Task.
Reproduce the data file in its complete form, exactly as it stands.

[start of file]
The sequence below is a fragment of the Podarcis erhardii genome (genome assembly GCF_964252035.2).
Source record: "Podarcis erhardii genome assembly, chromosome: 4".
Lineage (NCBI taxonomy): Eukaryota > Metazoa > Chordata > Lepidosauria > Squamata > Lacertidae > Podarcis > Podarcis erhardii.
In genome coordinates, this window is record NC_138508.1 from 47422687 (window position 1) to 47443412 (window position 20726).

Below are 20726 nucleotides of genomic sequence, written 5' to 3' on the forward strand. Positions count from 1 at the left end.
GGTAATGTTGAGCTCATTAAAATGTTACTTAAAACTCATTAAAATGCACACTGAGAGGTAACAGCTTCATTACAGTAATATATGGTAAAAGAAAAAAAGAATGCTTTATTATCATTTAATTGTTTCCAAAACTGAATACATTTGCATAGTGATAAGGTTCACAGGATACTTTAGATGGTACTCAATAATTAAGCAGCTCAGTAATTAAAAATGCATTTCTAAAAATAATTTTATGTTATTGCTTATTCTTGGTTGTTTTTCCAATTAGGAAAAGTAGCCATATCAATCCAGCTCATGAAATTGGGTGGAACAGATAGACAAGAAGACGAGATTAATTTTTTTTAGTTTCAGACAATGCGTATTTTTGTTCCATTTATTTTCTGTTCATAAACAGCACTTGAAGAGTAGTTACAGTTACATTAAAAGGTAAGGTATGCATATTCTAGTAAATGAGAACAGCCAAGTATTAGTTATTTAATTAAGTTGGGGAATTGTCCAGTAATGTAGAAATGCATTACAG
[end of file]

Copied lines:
The sequence below is a fragment of the Podarcis erhardii genome (genome assembly GCF_964252035.2).
Source record: "Podarcis erhardii genome assembly, chromosome: 4".
Lineage (NCBI taxonomy): Eukaryota > Metazoa > Chordata > Lepidosauria > Squamata > Lacertidae > Podarcis > Podarcis erhardii.
In genome coordinates, this window is record NC_138508.1 from 47422687 (window position 1) to 47443412 (window position 20726).

Below are 20726 nucleotides of genomic sequence, written 5' to 3' on the forward strand. Positions count from 1 at the left end.
GGTAATGTTGAGCTCATTAAAATGTTACTTAAAACTCATTAAAATGCACACTGAGAGGTAACAGCTTCATTACAGTAATATATGGTAAAAGAAAAAAAGAATGCTTTATTATCATTTAATTGTTTCCAAAACTGAATACATTTGCATAGTGATAAGGTTCACAGGATACTTTAGATGGTACTCAATAATTAAGCAGCTCAGTAATTAAAAATGCATTTCTAAAAATAATTTTATGTTATTGCTTATTCTTGGTTGTTTTTCCAATTAGGAAAAGTAGCCATATCAATCCAGCTCATGAAATTGGGTGGAACAGATAGACAAGAAGACGAGATTAATTTTTTTTAGTTTCAGACAATGCGTATTTTTGTTCCATTTATTTTCTGTTCATAAACAGCACTTGAAGAGTAGTTACAGTTACATTAAAAGGTAAGGTATGCATATTCTAGTAAATGAGAACAGCCAAGTATTAGTTATTTAATTAAGTTGGGGAATTGTCCAGTAATGTAGAAATGCATTACAG